Maddy had lifted herself onto a high stool, her red head poking over the top of sweaty drinkers so that she could eye her brother and his girlfriend as they jostled to the front of the line. Melody had a way of pushing past people without annoying them, catching the bartenders eye and ordering drinks before the group they had arrived with had even decided what to drink. She watched the way they stood together, heads close together, the way they moved one then the other.
Maddy glanced down at her hands, pale on the scrubbed oak of the table which gleamed with other peoples drinks. She felt different in the dress her friend had lent her, the black material folding up at the inside of her knees and then further, the back of her thighs. She couldn’t be bothered to do anything about it as she tried to find a comfy way to sit on the metal stool. She was still listening to the music in her head, her ears ringing and dancing, she almost wanted to cover them. She wrinkled her nose at the smell of the warm beer, the closeness of the bodies who had poured out of the arena and into this tiny bar. Barely a bar, just a room scattered with odd furniture. Still suffused with the smell of smoke from before the ban.
“Can I get you a drink?”
She looked up at the bald-headed man, his tshirt was clinging to his skin from the sweat that marked the jersey. He ran a hand over the back of his neck. He looked old enough to be her dad, with skin more weathered, embroidered with birds and flowers and MUM across the inside of his wrist. His eyes flickered over her and she tried to remember why she hadn’t hitched her skirt back down.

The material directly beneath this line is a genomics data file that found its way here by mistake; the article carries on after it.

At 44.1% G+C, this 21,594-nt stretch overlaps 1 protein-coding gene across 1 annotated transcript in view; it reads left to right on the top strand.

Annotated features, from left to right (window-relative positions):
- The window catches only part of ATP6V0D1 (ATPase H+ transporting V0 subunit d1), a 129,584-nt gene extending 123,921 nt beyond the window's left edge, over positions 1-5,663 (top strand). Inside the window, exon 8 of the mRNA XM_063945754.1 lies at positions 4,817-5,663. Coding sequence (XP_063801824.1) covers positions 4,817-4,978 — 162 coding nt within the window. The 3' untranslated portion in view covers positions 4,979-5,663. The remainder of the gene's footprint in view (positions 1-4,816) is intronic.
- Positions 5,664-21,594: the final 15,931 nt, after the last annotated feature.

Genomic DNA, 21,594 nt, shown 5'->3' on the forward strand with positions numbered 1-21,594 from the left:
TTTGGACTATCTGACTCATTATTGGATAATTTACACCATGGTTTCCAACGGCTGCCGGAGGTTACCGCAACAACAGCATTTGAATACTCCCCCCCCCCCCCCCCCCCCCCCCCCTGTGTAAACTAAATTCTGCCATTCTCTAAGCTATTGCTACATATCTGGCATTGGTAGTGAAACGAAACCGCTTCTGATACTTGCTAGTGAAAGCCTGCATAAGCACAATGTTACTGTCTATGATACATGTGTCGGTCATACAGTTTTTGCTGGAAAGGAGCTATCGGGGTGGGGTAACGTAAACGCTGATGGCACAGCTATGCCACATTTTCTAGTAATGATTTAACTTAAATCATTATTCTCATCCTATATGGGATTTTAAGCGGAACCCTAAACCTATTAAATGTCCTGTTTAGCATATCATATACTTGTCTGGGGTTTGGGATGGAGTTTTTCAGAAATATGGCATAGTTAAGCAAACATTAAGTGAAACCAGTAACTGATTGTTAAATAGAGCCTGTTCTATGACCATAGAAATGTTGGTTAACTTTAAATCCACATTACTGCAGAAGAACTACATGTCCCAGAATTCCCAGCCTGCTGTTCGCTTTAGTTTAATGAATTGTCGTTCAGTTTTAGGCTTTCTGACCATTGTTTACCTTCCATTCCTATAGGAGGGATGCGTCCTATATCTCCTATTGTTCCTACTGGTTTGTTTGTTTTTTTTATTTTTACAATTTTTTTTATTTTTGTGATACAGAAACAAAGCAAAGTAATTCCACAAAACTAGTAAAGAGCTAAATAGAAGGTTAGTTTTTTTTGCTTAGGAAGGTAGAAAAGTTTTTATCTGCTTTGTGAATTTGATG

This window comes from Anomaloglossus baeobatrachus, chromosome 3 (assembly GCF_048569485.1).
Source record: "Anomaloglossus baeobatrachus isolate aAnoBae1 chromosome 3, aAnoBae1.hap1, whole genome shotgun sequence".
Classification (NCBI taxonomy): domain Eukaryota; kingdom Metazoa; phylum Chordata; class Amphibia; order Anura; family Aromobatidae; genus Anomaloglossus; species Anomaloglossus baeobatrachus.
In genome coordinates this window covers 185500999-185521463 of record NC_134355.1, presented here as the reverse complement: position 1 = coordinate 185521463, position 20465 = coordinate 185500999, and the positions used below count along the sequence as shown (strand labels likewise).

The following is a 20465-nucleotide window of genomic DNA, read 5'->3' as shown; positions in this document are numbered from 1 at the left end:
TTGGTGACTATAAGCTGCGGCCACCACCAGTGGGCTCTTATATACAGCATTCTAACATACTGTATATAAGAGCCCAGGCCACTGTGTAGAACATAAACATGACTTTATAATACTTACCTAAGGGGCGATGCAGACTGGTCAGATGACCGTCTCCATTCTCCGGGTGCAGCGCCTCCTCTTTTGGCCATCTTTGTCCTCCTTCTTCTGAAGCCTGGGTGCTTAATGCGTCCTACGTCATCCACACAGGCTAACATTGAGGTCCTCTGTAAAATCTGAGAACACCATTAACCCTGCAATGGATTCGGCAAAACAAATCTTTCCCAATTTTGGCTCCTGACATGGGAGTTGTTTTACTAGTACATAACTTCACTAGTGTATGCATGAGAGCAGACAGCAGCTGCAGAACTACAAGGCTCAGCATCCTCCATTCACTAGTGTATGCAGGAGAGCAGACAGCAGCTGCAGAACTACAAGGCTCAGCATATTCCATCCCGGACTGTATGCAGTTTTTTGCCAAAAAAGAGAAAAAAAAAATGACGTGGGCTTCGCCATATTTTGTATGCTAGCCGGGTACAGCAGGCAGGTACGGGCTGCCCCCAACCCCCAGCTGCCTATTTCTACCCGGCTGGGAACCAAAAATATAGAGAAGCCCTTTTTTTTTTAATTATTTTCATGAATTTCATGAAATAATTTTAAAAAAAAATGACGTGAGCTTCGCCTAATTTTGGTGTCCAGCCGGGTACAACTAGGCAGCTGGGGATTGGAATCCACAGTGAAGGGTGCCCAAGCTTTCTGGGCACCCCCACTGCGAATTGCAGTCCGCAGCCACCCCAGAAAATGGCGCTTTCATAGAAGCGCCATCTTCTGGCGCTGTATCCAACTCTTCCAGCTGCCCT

She reached for a beer mat and twisted it around and around, waiting until Lewis got back. When he did he handed over her coke with a twist of his mouth before slamming his own pint on the table, looking at the man with a sharp raise of his chin.
The man nodded and disappeared into the crowd, eaten up by beer and bodies.
She took a sip from the small glass and grinned, tasting the coconuts.
“Not a word to Mum, right?”
Maddy rolled her eyes, “I’m not daft.”
Hurry Up And Wait
Melody waved from the door, still smiling, her ears still ringing so that she would no doubt wake her parents as she tried to get a class of water and go upstairs.
Lewis waited until her front door was closed, until the key was turned before looking at Maddy.
Maddy nodded and smiled, “sounds like a plan.”
Lewis turned the music down and they shuffled into silence. It was the comfortable silence of having lived forever with the other, or remembering holding them on your knee as a baby, entrusted with the promise of always always looking after them. The kind of quiet that doesn’t matter, just the music and the synchronised drumming of fingers, the bouncing of your right knee at traffic lights. Singing because no one cares if you miss a note or even if you know the words.
They parked up outside McDonalds and ate their McFlurries in peace, the music turned down almost too quiet to be heard over the ringing in their ears.
“We’ll have to get back, Mum won’t sleep until you’re home.”
Maddy rolled her shoulders up and down, not wanting to think about home, about being back to normal, the young’n again. Instead she tipped her head to one side to look at the sky, the deep velvet night, the stars thrown over the earth, making patterns she could almost recognise.